3. The obvious risk of over-stressing a pin-style meter is that pins can bend or break. Most pin-style meter manufacturers are clear that pounding or banging on the meter is not the correct way to insert the pins into a pin-style meter. Hammer probes are obviously built to withstand more force, but over time, even these more rugged pins can break, especially in hardwood applications.
  4. Improperly driven pins. Pin-style meters (and even the hammer probe type) take a considerable amount of pressure to reach the proper pin depth. In softer woods, the effort exerted is often minimal but when you are working with many hardwoods, especially some very dense tropical species, the effort needed to properly insert the pins to depth can become quite a challenge – if not virtually impossible – particularly if your meter is not constructed to take that type of force. Bent or broken pins or even cracked meter housings become more and more common with increased density of the wood types. The temptation is to not completely insert the pins, but obviously, then the reading will not be taken at the correct depth. A reading taken with pins close to the surface will never accurately reflect the moisture conditions deeper in the wood.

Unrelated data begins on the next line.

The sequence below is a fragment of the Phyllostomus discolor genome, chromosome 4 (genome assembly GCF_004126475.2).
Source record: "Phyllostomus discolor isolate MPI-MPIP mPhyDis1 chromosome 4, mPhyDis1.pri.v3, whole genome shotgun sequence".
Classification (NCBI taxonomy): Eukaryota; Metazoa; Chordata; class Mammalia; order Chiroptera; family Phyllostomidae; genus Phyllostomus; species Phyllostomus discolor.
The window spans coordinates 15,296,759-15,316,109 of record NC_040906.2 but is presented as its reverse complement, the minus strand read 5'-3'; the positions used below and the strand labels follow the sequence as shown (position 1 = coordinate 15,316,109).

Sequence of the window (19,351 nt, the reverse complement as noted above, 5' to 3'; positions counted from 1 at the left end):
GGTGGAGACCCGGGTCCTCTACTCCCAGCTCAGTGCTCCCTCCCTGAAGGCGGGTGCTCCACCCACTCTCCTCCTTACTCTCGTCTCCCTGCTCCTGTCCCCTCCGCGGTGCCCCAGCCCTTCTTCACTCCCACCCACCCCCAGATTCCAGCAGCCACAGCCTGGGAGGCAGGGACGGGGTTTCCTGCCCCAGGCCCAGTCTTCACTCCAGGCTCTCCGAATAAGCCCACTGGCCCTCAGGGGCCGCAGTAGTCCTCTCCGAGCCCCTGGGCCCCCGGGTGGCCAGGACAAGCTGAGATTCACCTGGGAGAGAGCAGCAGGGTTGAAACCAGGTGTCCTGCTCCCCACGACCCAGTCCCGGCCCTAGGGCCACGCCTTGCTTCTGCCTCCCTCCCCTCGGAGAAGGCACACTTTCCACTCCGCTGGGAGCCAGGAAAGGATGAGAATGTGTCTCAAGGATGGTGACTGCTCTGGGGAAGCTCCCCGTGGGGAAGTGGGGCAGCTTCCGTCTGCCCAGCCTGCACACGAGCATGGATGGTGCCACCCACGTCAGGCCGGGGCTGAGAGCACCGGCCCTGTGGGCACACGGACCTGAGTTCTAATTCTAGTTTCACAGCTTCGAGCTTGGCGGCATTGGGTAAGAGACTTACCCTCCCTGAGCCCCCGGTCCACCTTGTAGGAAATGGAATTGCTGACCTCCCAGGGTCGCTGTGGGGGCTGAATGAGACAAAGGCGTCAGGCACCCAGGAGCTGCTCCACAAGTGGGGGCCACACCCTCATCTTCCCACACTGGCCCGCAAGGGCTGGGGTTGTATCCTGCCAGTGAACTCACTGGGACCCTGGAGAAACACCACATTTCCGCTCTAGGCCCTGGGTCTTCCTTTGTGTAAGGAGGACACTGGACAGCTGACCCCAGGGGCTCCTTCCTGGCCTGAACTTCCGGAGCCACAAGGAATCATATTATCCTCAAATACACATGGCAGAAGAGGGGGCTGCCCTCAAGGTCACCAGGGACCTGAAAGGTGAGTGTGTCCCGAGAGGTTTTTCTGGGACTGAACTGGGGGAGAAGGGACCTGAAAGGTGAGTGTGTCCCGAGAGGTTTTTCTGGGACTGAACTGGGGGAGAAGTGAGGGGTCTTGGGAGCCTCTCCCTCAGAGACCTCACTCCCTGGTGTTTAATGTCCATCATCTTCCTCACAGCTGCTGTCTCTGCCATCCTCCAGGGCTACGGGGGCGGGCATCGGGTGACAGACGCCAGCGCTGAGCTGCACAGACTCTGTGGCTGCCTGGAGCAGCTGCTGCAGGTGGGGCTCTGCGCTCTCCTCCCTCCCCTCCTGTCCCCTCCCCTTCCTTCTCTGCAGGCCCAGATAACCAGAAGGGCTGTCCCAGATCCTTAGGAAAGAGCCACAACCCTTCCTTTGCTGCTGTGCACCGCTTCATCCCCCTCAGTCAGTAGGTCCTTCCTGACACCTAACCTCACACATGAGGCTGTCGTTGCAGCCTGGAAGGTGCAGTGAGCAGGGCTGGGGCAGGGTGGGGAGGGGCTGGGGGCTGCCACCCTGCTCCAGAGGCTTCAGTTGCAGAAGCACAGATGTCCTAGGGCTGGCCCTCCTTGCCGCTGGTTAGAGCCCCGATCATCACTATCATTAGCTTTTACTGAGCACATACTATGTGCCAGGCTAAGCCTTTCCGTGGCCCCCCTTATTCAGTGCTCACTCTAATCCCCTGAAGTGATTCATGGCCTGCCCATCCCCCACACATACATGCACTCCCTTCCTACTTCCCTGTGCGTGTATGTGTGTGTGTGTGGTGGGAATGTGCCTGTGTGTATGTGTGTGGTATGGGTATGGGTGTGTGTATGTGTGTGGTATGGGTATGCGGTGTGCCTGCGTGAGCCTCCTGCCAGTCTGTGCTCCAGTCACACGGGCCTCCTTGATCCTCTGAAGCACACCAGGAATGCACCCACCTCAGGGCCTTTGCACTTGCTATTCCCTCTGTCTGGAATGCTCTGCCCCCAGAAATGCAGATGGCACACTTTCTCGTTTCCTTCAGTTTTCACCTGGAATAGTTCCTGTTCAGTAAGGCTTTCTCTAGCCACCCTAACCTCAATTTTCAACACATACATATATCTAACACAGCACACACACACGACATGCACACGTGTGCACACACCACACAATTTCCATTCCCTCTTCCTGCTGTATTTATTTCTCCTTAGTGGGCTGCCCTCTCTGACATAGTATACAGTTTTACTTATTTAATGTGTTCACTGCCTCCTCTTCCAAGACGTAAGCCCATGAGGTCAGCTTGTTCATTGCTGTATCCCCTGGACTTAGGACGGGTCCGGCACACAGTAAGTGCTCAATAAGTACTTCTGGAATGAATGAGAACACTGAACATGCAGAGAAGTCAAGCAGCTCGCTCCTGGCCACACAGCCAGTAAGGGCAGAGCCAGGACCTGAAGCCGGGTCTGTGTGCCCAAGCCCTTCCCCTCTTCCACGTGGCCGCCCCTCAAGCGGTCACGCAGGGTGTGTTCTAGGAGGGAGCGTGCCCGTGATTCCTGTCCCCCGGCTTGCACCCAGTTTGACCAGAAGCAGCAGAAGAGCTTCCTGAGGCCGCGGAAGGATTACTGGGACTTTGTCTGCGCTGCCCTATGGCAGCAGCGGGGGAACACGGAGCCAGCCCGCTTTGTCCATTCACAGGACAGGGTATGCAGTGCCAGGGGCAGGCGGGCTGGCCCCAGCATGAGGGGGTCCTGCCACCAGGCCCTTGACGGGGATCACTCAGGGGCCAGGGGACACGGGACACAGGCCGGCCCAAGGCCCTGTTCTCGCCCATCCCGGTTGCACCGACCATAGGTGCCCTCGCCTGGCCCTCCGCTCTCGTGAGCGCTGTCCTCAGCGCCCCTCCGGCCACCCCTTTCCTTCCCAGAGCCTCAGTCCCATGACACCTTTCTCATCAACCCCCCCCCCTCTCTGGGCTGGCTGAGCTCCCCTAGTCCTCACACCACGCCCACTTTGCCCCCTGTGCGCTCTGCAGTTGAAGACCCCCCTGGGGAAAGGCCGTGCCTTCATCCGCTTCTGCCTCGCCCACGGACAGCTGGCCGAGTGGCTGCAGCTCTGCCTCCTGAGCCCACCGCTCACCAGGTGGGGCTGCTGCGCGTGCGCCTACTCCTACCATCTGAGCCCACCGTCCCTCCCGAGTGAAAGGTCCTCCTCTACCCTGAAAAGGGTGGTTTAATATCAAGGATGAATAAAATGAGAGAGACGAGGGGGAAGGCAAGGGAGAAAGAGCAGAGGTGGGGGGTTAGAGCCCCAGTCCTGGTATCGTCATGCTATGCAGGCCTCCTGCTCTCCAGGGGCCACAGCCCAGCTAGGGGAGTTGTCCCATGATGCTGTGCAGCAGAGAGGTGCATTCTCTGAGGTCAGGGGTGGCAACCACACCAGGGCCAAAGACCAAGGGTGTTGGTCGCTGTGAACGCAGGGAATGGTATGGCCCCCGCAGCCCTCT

5. Trying to take a shortcut. Because of the effort to insert pin-style meters, or because of their tendency to bend or break, it can be tempting to shortcut the testing process. Obviously, this will speed up the testing, but it will not give any sense of the real moisture conditions of the wood or wood flooring that will be used. When testing large quantities of wood, or multiple parcels, it can be tempting to only test a few representative boards from the edges of the bundle. But even in acclimated wood, moisture conditions can change in areas with more restricted airflow. Handheld moisture meters, like the Orion® 930, let you “scan” lumber or wood stock to quickly gauge the moisture conditions in much of the wood. But if a representative number of boards aren’t tested, the potential for trouble will still be high.

  6. Free Download – Is a Pin or Pinless Moisture Meter Best For You?